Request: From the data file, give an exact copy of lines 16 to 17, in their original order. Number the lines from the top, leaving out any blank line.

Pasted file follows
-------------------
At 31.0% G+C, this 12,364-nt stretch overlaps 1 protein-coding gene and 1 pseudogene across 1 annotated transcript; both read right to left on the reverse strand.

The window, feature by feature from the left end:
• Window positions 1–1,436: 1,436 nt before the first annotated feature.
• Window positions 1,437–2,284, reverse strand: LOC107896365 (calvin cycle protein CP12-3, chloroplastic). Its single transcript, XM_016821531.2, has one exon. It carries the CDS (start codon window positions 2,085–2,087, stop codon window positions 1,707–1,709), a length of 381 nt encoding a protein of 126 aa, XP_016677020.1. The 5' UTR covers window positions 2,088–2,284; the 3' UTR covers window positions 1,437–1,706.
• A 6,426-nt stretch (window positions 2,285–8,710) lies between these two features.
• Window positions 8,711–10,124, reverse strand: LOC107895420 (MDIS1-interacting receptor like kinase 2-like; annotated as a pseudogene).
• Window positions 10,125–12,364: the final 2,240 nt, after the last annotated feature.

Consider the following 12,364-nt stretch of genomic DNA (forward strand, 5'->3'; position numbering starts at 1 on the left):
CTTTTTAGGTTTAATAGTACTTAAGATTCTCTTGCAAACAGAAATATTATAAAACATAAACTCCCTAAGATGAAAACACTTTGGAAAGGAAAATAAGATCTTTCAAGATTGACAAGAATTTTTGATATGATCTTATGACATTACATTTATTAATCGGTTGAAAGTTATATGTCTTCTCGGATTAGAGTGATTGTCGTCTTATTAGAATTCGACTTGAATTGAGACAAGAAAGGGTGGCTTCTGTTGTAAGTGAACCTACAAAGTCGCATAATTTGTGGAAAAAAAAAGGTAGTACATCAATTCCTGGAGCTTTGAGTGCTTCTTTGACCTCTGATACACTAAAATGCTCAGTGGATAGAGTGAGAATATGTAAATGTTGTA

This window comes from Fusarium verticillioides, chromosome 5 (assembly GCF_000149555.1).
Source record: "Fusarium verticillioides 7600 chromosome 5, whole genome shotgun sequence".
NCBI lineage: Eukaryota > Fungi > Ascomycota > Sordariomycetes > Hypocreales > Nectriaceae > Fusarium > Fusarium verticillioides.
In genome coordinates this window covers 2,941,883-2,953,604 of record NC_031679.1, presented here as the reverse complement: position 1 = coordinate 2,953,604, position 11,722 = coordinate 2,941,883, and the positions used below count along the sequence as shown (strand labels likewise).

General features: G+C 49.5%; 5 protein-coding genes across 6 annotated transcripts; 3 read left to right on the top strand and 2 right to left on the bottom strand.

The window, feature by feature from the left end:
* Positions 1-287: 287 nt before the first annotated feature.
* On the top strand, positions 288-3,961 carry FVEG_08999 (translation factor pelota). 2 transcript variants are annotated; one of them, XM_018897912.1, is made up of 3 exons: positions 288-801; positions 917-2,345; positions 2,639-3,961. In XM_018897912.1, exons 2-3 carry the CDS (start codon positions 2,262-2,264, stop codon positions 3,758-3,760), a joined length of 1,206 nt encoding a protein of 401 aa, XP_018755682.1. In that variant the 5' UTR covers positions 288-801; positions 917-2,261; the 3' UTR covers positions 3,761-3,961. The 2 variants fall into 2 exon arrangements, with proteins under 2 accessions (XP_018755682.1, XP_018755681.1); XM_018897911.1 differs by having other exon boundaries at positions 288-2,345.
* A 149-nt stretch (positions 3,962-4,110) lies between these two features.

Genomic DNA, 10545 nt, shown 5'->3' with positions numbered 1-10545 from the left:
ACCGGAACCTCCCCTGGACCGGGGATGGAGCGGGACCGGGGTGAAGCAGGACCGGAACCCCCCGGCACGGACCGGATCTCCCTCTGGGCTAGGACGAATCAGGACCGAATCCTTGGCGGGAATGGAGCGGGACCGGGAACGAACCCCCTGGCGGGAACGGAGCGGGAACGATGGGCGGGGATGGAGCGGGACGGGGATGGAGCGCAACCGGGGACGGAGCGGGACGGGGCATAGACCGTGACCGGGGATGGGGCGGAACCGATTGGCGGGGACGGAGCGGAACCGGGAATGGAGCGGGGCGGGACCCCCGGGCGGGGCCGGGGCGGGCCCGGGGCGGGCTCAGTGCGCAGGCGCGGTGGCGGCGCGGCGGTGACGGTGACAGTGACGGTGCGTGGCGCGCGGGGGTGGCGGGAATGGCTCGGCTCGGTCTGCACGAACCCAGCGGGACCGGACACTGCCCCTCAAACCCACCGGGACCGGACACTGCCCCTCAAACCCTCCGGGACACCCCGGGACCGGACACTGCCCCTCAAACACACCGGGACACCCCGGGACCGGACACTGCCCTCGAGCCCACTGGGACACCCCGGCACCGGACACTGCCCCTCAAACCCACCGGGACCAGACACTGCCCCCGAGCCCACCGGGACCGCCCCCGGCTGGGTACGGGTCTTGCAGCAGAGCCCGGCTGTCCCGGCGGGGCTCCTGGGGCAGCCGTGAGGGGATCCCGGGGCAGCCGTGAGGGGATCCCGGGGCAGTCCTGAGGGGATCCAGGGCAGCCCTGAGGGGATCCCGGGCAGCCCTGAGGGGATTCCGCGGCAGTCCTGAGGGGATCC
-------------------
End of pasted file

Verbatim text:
* Positions 1-287: 287 nt before the first annotated feature.
* On the top strand, positions 288-3,961 carry FVEG_08999 (translation factor pelota). 2 transcript variants are annotated; one of them, XM_018897912.1, is made up of 3 exons: positions 288-801; positions 917-2,345; positions 2,639-3,961. In XM_018897912.1, exons 2-3 carry the CDS (start codon positions 2,262-2,264, stop codon positions 3,758-3,760), a joined length of 1,206 nt encoding a protein of 401 aa, XP_018755682.1. In that variant the 5' UTR covers positions 288-801; positions 917-2,261; the 3' UTR covers positions 3,761-3,961. The 2 variants fall into 2 exon arrangements, with proteins under 2 accessions (XP_018755682.1, XP_018755681.1); XM_018897911.1 differs by having other exon boundaries at positions 288-2,345.